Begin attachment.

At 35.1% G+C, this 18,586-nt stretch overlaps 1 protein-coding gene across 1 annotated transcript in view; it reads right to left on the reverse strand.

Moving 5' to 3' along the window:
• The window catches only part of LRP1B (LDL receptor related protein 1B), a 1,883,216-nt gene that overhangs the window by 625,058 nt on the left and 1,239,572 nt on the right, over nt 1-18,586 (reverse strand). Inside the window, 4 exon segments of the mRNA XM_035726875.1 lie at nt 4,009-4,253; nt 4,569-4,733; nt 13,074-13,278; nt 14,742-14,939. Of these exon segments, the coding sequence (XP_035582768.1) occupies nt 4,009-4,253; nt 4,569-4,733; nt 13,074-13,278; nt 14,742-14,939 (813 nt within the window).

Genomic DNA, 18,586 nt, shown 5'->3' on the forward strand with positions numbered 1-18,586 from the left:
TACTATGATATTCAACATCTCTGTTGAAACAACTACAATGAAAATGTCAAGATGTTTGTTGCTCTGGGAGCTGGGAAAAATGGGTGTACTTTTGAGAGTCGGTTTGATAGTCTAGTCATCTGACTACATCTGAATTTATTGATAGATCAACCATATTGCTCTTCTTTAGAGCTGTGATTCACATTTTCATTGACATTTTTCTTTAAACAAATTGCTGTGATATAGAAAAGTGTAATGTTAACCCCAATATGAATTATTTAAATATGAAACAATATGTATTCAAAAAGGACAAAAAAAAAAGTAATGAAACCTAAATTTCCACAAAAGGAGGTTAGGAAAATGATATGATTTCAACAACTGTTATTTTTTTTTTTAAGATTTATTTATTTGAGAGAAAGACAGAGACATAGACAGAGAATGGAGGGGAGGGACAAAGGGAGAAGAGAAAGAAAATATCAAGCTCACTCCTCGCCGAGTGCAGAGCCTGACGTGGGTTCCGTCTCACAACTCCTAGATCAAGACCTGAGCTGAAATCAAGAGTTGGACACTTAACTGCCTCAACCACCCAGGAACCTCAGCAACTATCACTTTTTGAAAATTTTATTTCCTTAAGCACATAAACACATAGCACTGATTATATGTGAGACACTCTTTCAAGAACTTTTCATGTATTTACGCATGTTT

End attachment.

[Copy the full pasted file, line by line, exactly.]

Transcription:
At 35.1% G+C, this 18,586-nt stretch overlaps 1 protein-coding gene across 1 annotated transcript in view; it reads right to left on the reverse strand.

Moving 5' to 3' along the window:
• The window catches only part of LRP1B (LDL receptor related protein 1B), a 1,883,216-nt gene that overhangs the window by 625,058 nt on the left and 1,239,572 nt on the right, over nt 1-18,586 (reverse strand). Inside the window, 4 exon segments of the mRNA XM_035726875.1 lie at nt 4,009-4,253; nt 4,569-4,733; nt 13,074-13,278; nt 14,742-14,939. Of these exon segments, the coding sequence (XP_035582768.1) occupies nt 4,009-4,253; nt 4,569-4,733; nt 13,074-13,278; nt 14,742-14,939 (813 nt within the window).

Genomic DNA, 18,586 nt, shown 5'->3' on the forward strand with positions numbered 1-18,586 from the left:
TACTATGATATTCAACATCTCTGTTGAAACAACTACAATGAAAATGTCAAGATGTTTGTTGCTCTGGGAGCTGGGAAAAATGGGTGTACTTTTGAGAGTCGGTTTGATAGTCTAGTCATCTGACTACATCTGAATTTATTGATAGATCAACCATATTGCTCTTCTTTAGAGCTGTGATTCACATTTTCATTGACATTTTTCTTTAAACAAATTGCTGTGATATAGAAAAGTGTAATGTTAACCCCAATATGAATTATTTAAATATGAAACAATATGTATTCAAAAAGGACAAAAAAAAAAGTAATGAAACCTAAATTTCCACAAAAGGAGGTTAGGAAAATGATATGATTTCAACAACTGTTATTTTTTTTTTTAAGATTTATTTATTTGAGAGAAAGACAGAGACATAGACAGAGAATGGAGGGGAGGGACAAAGGGAGAAGAGAAAGAAAATATCAAGCTCACTCCTCGCCGAGTGCAGAGCCTGACGTGGGTTCCGTCTCACAACTCCTAGATCAAGACCTGAGCTGAAATCAAGAGTTGGACACTTAACTGCCTCAACCACCCAGGAACCTCAGCAACTATCACTTTTTGAAAATTTTATTTCCTTAAGCACATAAACACATAGCACTGATTATATGTGAGACACTCTTTCAAGAACTTTTCATGTATTTACGCATGTTT